It will be appreciated that the rollers 107 are each mounted remove to and from the operative position to enable feeding of the tube onto the mandrel 105 end prior no formation. It is also no be appreciated the drive rollers 102 in the preferred form of the invention provide a sufficient degree of pressure P in the direction of arrow P of FIGS. 6 and 7 so that the "wave" of tube material is formed by each of the rollers or wheels 107 as the drive rollers 102 force the tubular material over the mandrel 105 and maintain pressure against the rollers 107. The pressure required will vary according to the type of material used, the thickness of the wall of the tubing and the corrugation desired.
It will be appreciated that by this method a substantially quadruple start helix is provided on the conduit. It should be appreciated that as many "starts" as may be required may be provided, subject to sufficient rollers 107 being able to be arranged substantially radially of the mandrel 105 and in the forming head 104. In some instances, particularly with larger tubing, it may be desirable to use more than one forming wheel to form each helical spiral. For example, eight forming wheels for a four start helix.
The conduit resulting from this method of manufacture comprises a conduit of relatively uniform wall thickness through the cold rolled forming of the helical spirals. The spirals are created to form a finished conduit of shorter length than the length of initial smooth walled tube used in its creation. Other methods of manufacture may create uneven wall thicknesses and perhaps an uneven distribution of stresses throughout the finished conduit.
Thus, by this invention, there is provided an improved method of manufacture of a helically corrugated conduit providing for economic manufacture of a conduit incorporating a relatively simple design and a high ratio of surface area to length.
|Cited Patent||Filing date||Publication date||Applicant||Title|
|US2374609 *||Sep 5, 1942||Apr 24, 1945||Heating apparatus|
|US3559437 *||Nov 4, 1968||Feb 2, 1971||Universal Oil Prod Co||Method and apparatus for making heat transfer tubing|
|US3602027 *||Apr 1, 1969||Aug 31, 1971||Trane Co||Simultaneous finning and reforming of tubular heat transfer surface|
|US3730229 *||Mar 11, 1971||May 1, 1973||Turbotec Inc||Tubing unit with helically corrugated tube and method for making same|
|US3750444 *||Oct 13, 1971||Aug 7, 1973||Kabel Metallwerke Ghh||Method of continuous production of tubing with helical or annular ribs|
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|US5010643 *||Jun 21, 1990||Apr 30, 1991||Carrier Corporation||High performance heat transfer tube for heat exchanger|
|GB1511718A *||Title not available|
|Citing Patent||Filing date||Publication date||Applicant||Title|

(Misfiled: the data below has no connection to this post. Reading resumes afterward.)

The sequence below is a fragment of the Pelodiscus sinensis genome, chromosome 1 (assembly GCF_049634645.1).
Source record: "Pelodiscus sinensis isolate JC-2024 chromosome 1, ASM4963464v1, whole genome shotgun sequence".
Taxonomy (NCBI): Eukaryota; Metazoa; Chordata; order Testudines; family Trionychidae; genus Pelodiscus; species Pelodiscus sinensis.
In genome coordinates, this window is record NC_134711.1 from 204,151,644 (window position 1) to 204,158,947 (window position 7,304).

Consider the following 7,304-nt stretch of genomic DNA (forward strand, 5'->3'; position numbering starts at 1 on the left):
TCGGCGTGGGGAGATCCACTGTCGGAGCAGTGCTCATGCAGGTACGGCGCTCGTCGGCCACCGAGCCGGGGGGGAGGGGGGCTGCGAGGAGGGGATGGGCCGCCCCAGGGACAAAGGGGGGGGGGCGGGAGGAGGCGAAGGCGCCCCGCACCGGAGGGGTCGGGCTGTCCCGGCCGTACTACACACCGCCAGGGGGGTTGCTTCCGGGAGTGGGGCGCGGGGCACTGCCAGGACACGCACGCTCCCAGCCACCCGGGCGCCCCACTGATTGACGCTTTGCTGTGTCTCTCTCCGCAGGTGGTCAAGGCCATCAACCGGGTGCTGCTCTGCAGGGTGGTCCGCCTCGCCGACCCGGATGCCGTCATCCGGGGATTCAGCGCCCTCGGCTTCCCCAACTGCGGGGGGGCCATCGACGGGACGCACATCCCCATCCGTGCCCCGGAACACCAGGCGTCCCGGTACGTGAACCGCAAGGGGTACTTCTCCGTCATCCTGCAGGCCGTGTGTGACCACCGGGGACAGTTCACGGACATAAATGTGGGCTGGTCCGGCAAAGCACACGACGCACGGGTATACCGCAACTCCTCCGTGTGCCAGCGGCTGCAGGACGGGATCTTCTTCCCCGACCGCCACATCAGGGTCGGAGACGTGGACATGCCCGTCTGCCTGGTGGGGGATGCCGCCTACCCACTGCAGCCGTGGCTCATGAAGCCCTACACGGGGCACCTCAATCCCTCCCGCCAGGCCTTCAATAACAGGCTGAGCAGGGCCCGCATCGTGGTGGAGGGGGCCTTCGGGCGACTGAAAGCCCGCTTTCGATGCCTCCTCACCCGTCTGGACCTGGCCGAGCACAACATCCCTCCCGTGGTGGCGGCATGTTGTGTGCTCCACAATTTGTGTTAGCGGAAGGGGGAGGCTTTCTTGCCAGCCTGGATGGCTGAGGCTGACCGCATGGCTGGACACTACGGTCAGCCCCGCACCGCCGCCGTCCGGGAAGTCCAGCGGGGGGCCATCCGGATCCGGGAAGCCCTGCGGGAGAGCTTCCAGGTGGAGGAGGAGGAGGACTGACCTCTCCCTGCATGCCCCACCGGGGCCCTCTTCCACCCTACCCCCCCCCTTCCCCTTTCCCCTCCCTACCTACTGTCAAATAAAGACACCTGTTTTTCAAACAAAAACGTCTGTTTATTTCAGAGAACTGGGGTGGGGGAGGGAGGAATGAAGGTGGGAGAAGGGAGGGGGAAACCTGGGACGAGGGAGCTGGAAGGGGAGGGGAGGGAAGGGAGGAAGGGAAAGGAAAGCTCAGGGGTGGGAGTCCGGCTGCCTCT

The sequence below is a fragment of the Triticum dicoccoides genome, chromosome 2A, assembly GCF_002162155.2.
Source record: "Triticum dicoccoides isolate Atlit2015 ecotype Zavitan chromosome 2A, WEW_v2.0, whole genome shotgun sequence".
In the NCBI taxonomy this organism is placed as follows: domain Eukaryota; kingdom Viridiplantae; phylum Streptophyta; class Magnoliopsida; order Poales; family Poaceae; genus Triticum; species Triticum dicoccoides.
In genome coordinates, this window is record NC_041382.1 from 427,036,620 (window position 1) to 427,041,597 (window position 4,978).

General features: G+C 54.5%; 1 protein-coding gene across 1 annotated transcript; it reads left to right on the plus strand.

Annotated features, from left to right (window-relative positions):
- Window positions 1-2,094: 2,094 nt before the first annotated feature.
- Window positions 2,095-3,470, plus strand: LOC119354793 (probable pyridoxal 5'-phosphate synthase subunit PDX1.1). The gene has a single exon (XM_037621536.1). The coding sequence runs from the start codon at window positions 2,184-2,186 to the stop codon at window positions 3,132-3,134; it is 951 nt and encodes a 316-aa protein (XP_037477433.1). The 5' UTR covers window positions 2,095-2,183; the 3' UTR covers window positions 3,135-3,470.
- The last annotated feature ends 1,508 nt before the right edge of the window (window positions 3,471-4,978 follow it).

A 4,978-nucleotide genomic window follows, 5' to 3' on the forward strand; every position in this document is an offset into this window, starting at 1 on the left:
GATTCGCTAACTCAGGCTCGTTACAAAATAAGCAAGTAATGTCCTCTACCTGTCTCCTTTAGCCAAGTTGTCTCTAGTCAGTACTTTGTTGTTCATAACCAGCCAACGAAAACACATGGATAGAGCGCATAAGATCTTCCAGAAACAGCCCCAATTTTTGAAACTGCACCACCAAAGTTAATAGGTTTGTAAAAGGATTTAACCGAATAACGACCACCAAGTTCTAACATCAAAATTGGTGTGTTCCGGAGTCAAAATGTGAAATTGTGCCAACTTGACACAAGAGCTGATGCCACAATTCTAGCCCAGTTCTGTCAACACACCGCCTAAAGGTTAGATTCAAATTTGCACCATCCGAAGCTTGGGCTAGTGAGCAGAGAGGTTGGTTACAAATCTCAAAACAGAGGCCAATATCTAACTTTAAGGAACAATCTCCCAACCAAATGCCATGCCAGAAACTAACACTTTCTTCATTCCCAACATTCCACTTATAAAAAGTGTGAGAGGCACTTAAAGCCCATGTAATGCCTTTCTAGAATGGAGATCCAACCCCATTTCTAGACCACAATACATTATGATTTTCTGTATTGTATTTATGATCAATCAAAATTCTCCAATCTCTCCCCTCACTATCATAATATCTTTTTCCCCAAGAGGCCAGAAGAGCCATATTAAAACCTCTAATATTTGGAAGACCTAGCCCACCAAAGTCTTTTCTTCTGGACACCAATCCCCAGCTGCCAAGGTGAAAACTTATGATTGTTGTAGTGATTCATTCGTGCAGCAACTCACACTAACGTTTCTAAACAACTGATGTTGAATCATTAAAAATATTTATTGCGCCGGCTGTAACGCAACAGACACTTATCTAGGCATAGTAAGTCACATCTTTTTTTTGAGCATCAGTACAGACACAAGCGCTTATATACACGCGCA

|US7165605||Nov 19, 2003||Jan 23, 2007||Carrier Corporation||Multi-tube in spiral heat exchanger|
|US7284325||Mar 20, 2007||Oct 23, 2007||Petur Thors||Retractable finning tool and method of using|
|US7311137||Oct 25, 2004||Dec 25, 2007||Wolverine Tube, Inc.||Heat transfer tube including enhanced heat transfer surfaces|
|US7509828||Mar 24, 2006||Mar 31, 2009||Wolverine Tube, Inc.||Tool for making enhanced heat transfer surfaces|
|US7637012||Dec 29, 2009||Wolverine Tube, Inc.||Method of forming protrusions on the inner surface of a tube|
|US8302307||Nov 20, 2009||Nov 6, 2012||Wolverine Tube, Inc.||Method of forming protrusions on the inner surface of a tube|
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|US20040069467 *||Jun 10, 2003||Apr 15, 2004||Petur Thors||Heat transfer tube and method of and tool for manufacturing heat transfer tube having protrusions on inner surface|
|US20050103482 *||Nov 19, 2003||May 19, 2005||Park Young K.||Multi-tube in spiral heat exchanger|
|US20050145377 *||Oct 25, 2004||Jul 7, 2005||Petur Thors||Method and tool for making enhanced heat transfer surfaces|
|US20110289905 *||Dec 1, 2011||Delphi Technologies, Inc.||Exhaust gas heat recovery heat exchanger|
|EP2520892A1 *||Nov 20, 2003||Nov 7, 2012||Endress + Hauser GmbH + Co. KG||Measuring apparatus|
|WO2001038814A1 *||Nov 13, 2000||May 31, 2001||Gerd Lotzgeselle||Heat exchanger for cooling exhaust gases and a method for producing a pipe for a heat exchanger|
|WO2007049974A1 *||Oct 27, 2006||May 3, 2007||Rodney Mitchell Innes||Fluid cooling means and method|
|U.S. Classification||29/890.053, 29/890.048, 29/727|
|International Classification||F28F1/08, F16L11/15, F16L9/06, B21C37/20|
|Cooperative Classification||F28F1/08, Y10T29/49391, F16L11/15, F16L9/06, B21C37/207, Y10T29/53122, Y10T29/49382|
|European Classification||F16L9/06, F16L11/15, F28F1/08, B21C37/20D|
|Aug 9, 2001||FPAY||Fee payment|
Year of fee payment: 4
|Aug 9, 2001||SULP||Surcharge for late payment|
|Aug 14, 2001||REMI||Maintenance fee reminder mailed|
|Jun 21, 2005||FPAY||Fee payment|
Year of fee payment: 8
|Jun 17, 2009||FPAY||Fee payment|
Year of fee payment: 12